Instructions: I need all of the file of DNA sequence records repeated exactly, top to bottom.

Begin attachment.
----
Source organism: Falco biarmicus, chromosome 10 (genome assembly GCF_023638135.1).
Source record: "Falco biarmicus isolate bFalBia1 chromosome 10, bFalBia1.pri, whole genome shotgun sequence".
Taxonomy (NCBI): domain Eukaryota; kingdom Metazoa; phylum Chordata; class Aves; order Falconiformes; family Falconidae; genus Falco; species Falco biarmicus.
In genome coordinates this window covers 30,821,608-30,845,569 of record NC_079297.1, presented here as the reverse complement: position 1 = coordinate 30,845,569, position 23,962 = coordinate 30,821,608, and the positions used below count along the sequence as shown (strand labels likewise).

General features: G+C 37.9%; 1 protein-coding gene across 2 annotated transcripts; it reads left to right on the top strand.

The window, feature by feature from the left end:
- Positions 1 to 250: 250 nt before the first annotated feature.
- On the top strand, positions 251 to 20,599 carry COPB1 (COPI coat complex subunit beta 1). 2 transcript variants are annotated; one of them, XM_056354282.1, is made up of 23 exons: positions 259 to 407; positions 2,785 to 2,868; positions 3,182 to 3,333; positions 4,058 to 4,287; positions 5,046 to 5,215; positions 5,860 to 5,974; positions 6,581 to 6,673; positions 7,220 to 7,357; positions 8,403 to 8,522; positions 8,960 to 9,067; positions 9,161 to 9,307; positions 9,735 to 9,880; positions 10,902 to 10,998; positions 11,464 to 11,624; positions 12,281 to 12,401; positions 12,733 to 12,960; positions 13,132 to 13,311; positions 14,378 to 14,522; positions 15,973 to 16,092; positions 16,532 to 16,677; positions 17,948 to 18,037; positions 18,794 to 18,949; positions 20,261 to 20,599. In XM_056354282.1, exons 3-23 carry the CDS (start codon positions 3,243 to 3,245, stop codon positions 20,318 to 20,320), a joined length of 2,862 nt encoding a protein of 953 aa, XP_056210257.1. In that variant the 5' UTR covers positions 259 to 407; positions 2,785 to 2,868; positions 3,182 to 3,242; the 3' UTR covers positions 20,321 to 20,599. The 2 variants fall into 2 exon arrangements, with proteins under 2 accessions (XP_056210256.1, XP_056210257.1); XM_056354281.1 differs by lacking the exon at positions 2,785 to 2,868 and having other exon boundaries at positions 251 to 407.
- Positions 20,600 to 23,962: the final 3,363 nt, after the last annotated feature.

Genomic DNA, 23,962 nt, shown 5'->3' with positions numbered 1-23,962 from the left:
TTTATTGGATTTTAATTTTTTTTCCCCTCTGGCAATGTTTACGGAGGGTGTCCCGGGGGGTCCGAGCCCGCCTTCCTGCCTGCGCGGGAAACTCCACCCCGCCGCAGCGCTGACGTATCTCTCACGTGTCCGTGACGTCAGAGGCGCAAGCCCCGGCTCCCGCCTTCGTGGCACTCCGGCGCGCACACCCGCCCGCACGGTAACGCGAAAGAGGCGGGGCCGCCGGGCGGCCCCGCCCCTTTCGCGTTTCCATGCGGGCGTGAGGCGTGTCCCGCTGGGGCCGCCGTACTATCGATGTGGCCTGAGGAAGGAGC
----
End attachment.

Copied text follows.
Source organism: Falco biarmicus, chromosome 10 (genome assembly GCF_023638135.1).
Source record: "Falco biarmicus isolate bFalBia1 chromosome 10, bFalBia1.pri, whole genome shotgun sequence".
Taxonomy (NCBI): domain Eukaryota; kingdom Metazoa; phylum Chordata; class Aves; order Falconiformes; family Falconidae; genus Falco; species Falco biarmicus.
In genome coordinates this window covers 30,821,608-30,845,569 of record NC_079297.1, presented here as the reverse complement: position 1 = coordinate 30,845,569, position 23,962 = coordinate 30,821,608, and the positions used below count along the sequence as shown (strand labels likewise).

General features: G+C 37.9%; 1 protein-coding gene across 2 annotated transcripts; it reads left to right on the top strand.

The window, feature by feature from the left end:
- Positions 1 to 250: 250 nt before the first annotated feature.
- On the top strand, positions 251 to 20,599 carry COPB1 (COPI coat complex subunit beta 1). 2 transcript variants are annotated; one of them, XM_056354282.1, is made up of 23 exons: positions 259 to 407; positions 2,785 to 2,868; positions 3,182 to 3,333; positions 4,058 to 4,287; positions 5,046 to 5,215; positions 5,860 to 5,974; positions 6,581 to 6,673; positions 7,220 to 7,357; positions 8,403 to 8,522; positions 8,960 to 9,067; positions 9,161 to 9,307; positions 9,735 to 9,880; positions 10,902 to 10,998; positions 11,464 to 11,624; positions 12,281 to 12,401; positions 12,733 to 12,960; positions 13,132 to 13,311; positions 14,378 to 14,522; positions 15,973 to 16,092; positions 16,532 to 16,677; positions 17,948 to 18,037; positions 18,794 to 18,949; positions 20,261 to 20,599. In XM_056354282.1, exons 3-23 carry the CDS (start codon positions 3,243 to 3,245, stop codon positions 20,318 to 20,320), a joined length of 2,862 nt encoding a protein of 953 aa, XP_056210257.1. In that variant the 5' UTR covers positions 259 to 407; positions 2,785 to 2,868; positions 3,182 to 3,242; the 3' UTR covers positions 20,321 to 20,599. The 2 variants fall into 2 exon arrangements, with proteins under 2 accessions (XP_056210256.1, XP_056210257.1); XM_056354281.1 differs by lacking the exon at positions 2,785 to 2,868 and having other exon boundaries at positions 251 to 407.
- Positions 20,600 to 23,962: the final 3,363 nt, after the last annotated feature.

Genomic DNA, 23,962 nt, shown 5'->3' with positions numbered 1-23,962 from the left:
TTTATTGGATTTTAATTTTTTTTCCCCTCTGGCAATGTTTACGGAGGGTGTCCCGGGGGGTCCGAGCCCGCCTTCCTGCCTGCGCGGGAAACTCCACCCCGCCGCAGCGCTGACGTATCTCTCACGTGTCCGTGACGTCAGAGGCGCAAGCCCCGGCTCCCGCCTTCGTGGCACTCCGGCGCGCACACCCGCCCGCACGGTAACGCGAAAGAGGCGGGGCCGCCGGGCGGCCCCGCCCCTTTCGCGTTTCCATGCGGGCGTGAGGCGTGTCCCGCTGGGGCCGCCGTACTATCGATGTGGCCTGAGGAAGGAGC